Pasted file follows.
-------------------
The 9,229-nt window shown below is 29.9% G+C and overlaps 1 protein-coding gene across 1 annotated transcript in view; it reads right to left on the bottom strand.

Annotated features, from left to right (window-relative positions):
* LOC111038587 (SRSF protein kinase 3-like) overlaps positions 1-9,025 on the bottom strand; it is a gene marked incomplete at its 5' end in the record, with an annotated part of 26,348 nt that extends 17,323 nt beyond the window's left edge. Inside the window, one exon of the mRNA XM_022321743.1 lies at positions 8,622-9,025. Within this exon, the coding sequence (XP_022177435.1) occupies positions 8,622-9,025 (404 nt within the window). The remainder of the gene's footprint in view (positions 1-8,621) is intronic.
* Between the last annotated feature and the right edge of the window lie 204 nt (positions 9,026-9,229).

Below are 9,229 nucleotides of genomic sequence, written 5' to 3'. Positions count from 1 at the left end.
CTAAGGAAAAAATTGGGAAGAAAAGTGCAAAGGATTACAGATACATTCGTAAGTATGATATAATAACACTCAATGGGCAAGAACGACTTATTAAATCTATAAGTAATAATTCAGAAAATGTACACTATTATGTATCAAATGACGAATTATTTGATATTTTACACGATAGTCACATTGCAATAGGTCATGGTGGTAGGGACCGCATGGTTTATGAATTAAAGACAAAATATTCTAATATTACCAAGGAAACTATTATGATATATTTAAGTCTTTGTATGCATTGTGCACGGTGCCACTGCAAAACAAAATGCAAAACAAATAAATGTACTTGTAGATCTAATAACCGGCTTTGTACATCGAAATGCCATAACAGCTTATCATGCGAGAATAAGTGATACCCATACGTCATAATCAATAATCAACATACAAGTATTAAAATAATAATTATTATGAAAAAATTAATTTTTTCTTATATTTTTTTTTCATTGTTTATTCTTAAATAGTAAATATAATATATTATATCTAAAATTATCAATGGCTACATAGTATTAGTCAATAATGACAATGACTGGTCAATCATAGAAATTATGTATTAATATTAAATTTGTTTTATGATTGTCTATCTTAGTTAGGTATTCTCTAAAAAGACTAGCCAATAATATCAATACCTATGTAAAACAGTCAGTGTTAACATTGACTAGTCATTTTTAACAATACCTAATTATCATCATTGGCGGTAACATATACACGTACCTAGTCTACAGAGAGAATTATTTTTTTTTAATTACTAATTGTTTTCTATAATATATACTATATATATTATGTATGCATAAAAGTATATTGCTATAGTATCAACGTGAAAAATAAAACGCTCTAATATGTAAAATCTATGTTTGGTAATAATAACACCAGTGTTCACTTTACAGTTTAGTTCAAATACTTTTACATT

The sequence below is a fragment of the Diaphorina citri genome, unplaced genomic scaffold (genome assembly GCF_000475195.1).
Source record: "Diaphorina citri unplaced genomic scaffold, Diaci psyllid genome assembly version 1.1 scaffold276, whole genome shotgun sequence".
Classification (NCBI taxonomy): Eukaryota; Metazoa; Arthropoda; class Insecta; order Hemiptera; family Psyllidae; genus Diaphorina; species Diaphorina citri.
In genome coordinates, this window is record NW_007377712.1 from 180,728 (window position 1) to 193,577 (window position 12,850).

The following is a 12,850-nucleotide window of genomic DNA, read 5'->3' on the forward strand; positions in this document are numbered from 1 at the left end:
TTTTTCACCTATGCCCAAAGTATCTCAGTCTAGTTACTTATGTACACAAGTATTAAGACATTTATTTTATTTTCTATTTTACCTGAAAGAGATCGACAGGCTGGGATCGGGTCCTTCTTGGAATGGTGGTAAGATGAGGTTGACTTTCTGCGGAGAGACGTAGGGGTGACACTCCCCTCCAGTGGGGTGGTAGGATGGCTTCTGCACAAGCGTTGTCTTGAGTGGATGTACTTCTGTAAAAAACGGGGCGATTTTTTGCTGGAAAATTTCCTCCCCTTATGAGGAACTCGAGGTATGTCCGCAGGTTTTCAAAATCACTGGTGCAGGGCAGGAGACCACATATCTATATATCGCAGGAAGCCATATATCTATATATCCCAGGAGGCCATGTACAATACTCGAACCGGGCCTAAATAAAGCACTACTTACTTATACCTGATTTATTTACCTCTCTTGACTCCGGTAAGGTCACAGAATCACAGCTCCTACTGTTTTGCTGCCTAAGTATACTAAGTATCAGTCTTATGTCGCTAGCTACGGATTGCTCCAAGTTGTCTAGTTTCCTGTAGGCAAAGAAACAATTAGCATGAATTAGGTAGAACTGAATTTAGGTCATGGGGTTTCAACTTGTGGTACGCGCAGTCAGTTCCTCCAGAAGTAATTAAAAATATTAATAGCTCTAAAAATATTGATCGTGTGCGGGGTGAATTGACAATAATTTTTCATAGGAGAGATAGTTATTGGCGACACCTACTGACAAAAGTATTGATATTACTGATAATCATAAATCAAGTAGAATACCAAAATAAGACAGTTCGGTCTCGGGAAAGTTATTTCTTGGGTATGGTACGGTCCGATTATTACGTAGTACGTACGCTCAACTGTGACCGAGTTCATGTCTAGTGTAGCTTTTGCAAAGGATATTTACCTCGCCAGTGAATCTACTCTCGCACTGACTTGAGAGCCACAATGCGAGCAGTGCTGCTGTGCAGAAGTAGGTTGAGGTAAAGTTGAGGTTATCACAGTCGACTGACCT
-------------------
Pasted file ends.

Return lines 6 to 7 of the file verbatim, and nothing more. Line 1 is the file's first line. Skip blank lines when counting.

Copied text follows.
CTAAGGAAAAAATTGGGAAGAAAAGTGCAAAGGATTACAGATACATTCGTAAGTATGATATAATAACACTCAATGGGCAAGAACGACTTATTAAATCTATAAGTAATAATTCAGAAAATGTACACTATTATGTATCAAATGACGAATTATTTGATATTTTACACGATAGTCACATTGCAATAGGTCATGGTGGTAGGGACCGCATGGTTTATGAATTAAAGACAAAATATTCTAATATTACCAAGGAAACTATTATGATATATTTAAGTCTTTGTATGCATTGTGCACGGTGCCACTGCAAAACAAAATGCAAAACAAATAAATGTACTTGTAGATCTAATAACCGGCTTTGTACATCGAAATGCCATAACAGCTTATCATGCGAGAATAAGTGATACCCATACGTCATAATCAATAATCAACATACAAGTATTAAAATAATAATTATTATGAAAAAATTAATTTTTTCTTATATTTTTTTTTCATTGTTTATTCTTAAATAGTAAATATAATATATTATATCTAAAATTATCAATGGCTACATAGTATTAGTCAATAATGACAATGACTGGTCAATCATAGAAATTATGTATTAATATTAAATTTGTTTTATGATTGTCTATCTTAGTTAGGTATTCTCTAAAAAGACTAGCCAATAATATCAATACCTATGTAAAACAGTCAGTGTTAACATTGACTAGTCATTTTTAACAATACCTAATTATCATCATTGGCGGTAACATATACACGTACCTAGTCTACAGAGAGAATTATTTTTTTTTAATTACTAATTGTTTTCTATAATATATACTATATATATTATGTATGCATAAAAGTATATTGCTATAGTATCAACGTGAAAAATAAAACGCTCTAATATGTAAAATCTATGTTTGGTAATAATAACACCAGTGTTCACTTTACAGTTTAGTTCAAATACTTTTACATT

The sequence below is a fragment of the Diaphorina citri genome, unplaced genomic scaffold (genome assembly GCF_000475195.1).